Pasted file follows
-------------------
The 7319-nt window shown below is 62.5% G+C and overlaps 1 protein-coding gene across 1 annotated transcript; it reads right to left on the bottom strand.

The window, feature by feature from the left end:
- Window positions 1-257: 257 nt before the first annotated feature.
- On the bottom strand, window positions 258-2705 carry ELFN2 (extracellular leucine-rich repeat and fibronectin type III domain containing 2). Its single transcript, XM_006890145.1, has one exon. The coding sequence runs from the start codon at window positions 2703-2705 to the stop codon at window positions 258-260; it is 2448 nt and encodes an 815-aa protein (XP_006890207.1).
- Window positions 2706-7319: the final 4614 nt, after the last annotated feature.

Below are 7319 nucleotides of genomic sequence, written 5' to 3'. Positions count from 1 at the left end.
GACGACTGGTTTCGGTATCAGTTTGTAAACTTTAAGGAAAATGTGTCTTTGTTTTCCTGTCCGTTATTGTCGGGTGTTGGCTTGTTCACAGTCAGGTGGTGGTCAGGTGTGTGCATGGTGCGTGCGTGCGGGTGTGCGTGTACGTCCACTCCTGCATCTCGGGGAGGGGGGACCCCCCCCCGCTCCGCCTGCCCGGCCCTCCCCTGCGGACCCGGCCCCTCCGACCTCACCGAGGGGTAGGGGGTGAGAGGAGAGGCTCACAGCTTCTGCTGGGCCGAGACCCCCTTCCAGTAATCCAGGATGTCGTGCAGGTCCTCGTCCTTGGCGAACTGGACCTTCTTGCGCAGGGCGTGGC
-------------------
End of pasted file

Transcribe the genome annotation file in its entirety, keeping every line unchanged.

The 7319-nt window shown below is 62.5% G+C and overlaps 1 protein-coding gene across 1 annotated transcript; it reads right to left on the bottom strand.

The window, feature by feature from the left end:
- Window positions 1-257: 257 nt before the first annotated feature.
- On the bottom strand, window positions 258-2705 carry ELFN2 (extracellular leucine-rich repeat and fibronectin type III domain containing 2). Its single transcript, XM_006890145.1, has one exon. The coding sequence runs from the start codon at window positions 2703-2705 to the stop codon at window positions 258-260; it is 2448 nt and encodes an 815-aa protein (XP_006890207.1).
- Window positions 2706-7319: the final 4614 nt, after the last annotated feature.

Below are 7319 nucleotides of genomic sequence, written 5' to 3'. Positions count from 1 at the left end.
GACGACTGGTTTCGGTATCAGTTTGTAAACTTTAAGGAAAATGTGTCTTTGTTTTCCTGTCCGTTATTGTCGGGTGTTGGCTTGTTCACAGTCAGGTGGTGGTCAGGTGTGTGCATGGTGCGTGCGTGCGGGTGTGCGTGTACGTCCACTCCTGCATCTCGGGGAGGGGGGACCCCCCCCCGCTCCGCCTGCCCGGCCCTCCCCTGCGGACCCGGCCCCTCCGACCTCACCGAGGGGTAGGGGGTGAGAGGAGAGGCTCACAGCTTCTGCTGGGCCGAGACCCCCTTCCAGTAATCCAGGATGTCGTGCAGGTCCTCGTCCTTGGCGAACTGGACCTTCTTGCGCAGGGCGTGGC